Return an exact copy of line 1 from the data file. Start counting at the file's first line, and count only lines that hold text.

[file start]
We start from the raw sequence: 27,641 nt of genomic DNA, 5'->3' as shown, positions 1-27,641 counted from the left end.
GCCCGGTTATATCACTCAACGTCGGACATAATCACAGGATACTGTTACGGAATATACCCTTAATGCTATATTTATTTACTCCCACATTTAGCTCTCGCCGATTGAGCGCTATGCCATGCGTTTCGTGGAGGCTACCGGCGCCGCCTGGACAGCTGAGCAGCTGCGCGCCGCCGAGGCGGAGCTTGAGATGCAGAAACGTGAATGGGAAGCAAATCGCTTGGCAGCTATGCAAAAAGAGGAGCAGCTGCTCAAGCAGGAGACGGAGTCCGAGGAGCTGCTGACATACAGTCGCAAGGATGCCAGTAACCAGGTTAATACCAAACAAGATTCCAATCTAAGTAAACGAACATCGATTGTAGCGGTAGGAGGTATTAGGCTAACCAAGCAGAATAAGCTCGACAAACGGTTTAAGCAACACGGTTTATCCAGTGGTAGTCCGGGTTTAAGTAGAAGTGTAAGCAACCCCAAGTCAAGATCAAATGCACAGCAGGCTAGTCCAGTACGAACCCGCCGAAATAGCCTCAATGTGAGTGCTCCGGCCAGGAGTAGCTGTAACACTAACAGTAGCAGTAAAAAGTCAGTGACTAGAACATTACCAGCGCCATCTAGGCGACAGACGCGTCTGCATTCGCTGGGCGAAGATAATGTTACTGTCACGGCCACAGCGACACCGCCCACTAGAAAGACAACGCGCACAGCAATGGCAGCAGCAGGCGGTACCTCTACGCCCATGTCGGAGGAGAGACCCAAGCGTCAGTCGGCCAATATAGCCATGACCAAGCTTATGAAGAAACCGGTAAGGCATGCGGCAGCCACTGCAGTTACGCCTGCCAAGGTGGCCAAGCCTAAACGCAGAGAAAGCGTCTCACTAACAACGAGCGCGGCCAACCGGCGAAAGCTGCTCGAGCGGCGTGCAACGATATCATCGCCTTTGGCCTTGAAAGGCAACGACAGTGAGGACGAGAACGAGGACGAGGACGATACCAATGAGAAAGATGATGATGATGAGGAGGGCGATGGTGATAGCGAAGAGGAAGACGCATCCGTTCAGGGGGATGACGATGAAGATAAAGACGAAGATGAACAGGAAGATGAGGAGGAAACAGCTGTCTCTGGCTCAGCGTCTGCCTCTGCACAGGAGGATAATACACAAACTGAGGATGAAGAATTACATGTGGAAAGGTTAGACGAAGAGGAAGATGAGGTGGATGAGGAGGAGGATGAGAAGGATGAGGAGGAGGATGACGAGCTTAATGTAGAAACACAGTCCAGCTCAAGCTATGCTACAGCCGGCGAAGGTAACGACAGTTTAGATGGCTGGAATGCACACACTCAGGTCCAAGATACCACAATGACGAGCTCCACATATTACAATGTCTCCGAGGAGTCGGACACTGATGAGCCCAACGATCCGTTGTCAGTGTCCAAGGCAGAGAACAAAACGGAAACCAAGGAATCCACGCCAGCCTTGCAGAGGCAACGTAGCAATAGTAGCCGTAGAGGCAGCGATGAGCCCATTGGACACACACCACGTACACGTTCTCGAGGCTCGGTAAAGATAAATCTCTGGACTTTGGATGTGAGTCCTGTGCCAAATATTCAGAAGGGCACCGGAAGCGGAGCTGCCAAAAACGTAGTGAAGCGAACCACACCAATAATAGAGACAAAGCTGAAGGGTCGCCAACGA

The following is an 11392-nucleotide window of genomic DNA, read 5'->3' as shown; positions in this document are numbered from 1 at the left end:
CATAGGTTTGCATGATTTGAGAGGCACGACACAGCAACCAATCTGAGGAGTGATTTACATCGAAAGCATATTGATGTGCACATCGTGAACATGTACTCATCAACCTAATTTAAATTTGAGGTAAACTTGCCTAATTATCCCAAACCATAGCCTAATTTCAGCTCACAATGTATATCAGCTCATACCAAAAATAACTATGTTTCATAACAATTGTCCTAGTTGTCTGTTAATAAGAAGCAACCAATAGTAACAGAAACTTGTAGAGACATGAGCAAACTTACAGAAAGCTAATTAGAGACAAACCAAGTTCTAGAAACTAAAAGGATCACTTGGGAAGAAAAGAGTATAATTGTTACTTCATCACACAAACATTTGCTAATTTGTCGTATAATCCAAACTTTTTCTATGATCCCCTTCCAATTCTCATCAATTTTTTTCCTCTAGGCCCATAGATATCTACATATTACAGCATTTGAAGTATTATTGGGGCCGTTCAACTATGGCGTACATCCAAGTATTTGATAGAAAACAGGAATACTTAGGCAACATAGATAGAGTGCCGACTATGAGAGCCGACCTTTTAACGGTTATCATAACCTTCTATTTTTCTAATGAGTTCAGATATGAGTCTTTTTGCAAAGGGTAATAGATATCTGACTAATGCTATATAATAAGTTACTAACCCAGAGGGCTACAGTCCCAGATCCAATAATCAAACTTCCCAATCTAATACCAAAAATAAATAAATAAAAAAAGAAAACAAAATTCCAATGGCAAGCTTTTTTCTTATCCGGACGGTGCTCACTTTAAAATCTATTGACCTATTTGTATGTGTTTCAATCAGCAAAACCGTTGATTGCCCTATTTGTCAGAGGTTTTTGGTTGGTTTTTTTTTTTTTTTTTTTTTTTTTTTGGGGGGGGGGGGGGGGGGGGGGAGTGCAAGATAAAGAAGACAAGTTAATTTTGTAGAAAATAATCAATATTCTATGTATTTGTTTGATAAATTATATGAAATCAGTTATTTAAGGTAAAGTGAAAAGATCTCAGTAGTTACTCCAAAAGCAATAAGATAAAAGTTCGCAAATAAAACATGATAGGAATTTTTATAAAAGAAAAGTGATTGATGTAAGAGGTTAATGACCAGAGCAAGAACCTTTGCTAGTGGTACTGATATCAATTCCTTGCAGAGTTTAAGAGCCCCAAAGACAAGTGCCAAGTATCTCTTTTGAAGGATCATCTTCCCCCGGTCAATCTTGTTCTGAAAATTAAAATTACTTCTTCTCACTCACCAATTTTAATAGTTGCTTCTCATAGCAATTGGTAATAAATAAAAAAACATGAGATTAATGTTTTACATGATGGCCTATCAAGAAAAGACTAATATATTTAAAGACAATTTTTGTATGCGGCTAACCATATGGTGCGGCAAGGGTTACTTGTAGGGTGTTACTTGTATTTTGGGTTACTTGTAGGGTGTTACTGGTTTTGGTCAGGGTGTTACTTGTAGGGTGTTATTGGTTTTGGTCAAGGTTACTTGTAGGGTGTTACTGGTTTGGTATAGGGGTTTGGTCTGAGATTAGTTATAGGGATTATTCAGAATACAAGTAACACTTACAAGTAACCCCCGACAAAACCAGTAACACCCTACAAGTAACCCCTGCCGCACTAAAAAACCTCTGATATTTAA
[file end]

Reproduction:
We start from the raw sequence: 27,641 nt of genomic DNA, 5'->3' as shown, positions 1-27,641 counted from the left end.